“API is concerned that the draft policy statements will slow or halt the development of natural gas pipeline infrastructure needed to serve gas-fired power plants that are critical to maintaining the stability of the power grid, particularly as demand grows due to electrification efforts,” Macchiarola said.
“API encourages FERC to continue to work with our industry to develop truly durable, meaningful policies which would reduce GHG emissions and ensure fulsome reviews by FERC Staff, while allowing our industry to continue to build critical natural gas infrastructure that meets the needs of consumers,” Macchiarola concluded.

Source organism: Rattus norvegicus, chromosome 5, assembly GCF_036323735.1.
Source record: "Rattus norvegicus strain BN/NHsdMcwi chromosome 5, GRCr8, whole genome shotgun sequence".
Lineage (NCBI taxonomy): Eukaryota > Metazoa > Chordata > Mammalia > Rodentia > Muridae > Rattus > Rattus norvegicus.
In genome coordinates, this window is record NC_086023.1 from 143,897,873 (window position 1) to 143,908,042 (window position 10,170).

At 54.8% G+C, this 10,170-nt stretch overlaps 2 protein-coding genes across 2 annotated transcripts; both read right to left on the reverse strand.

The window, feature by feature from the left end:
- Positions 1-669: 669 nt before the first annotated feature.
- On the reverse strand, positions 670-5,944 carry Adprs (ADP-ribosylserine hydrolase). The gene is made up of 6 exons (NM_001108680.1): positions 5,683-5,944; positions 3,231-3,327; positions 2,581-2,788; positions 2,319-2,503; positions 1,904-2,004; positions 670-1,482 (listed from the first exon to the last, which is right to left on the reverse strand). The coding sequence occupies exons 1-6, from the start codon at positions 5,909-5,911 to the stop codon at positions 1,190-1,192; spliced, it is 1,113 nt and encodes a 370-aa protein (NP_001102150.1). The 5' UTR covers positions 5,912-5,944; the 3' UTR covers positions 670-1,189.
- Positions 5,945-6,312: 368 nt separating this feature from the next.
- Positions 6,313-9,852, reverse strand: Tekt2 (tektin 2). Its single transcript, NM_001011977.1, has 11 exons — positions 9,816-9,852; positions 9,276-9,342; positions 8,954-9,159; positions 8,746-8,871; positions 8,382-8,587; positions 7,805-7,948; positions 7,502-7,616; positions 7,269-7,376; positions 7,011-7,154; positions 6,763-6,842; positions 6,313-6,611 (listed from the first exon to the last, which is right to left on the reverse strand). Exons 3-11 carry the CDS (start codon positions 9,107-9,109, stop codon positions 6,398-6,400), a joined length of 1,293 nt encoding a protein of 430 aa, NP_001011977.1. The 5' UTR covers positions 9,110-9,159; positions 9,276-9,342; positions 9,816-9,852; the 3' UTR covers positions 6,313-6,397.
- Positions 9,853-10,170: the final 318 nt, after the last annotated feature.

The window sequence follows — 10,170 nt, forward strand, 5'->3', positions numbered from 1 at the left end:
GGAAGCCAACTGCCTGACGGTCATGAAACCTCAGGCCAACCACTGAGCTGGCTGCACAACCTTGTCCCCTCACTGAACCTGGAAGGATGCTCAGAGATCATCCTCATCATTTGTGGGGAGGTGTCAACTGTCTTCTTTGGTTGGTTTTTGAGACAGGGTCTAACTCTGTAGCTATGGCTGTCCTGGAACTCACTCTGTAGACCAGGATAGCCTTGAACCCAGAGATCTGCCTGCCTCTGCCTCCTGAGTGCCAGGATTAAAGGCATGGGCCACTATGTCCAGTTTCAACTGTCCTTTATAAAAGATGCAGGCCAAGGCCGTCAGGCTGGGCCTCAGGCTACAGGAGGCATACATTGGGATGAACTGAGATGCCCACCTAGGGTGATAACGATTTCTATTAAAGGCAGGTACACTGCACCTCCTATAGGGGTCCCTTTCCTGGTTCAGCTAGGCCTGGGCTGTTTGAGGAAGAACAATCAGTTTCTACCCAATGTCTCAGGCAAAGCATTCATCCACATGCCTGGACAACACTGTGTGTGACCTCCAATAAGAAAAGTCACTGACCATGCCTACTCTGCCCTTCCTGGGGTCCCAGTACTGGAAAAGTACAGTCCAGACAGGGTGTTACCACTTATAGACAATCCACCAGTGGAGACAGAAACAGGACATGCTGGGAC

API represents all segments of America’s natural gas and oil industry, which supports more than 11 million U.S. jobs and is backed by a growing grassroots movement of millions of Americans. Our nearly 600 members produce, process and distribute the majority of the nation’s energy, and participate in API Energy Excellence®, which is accelerating environmental and safety progress by fostering new technologies and transparent reporting. API was formed in 1919 as a standards-setting organization and has developed more than 800 standards to enhance operational and environmental safety, efficiency and sustainability.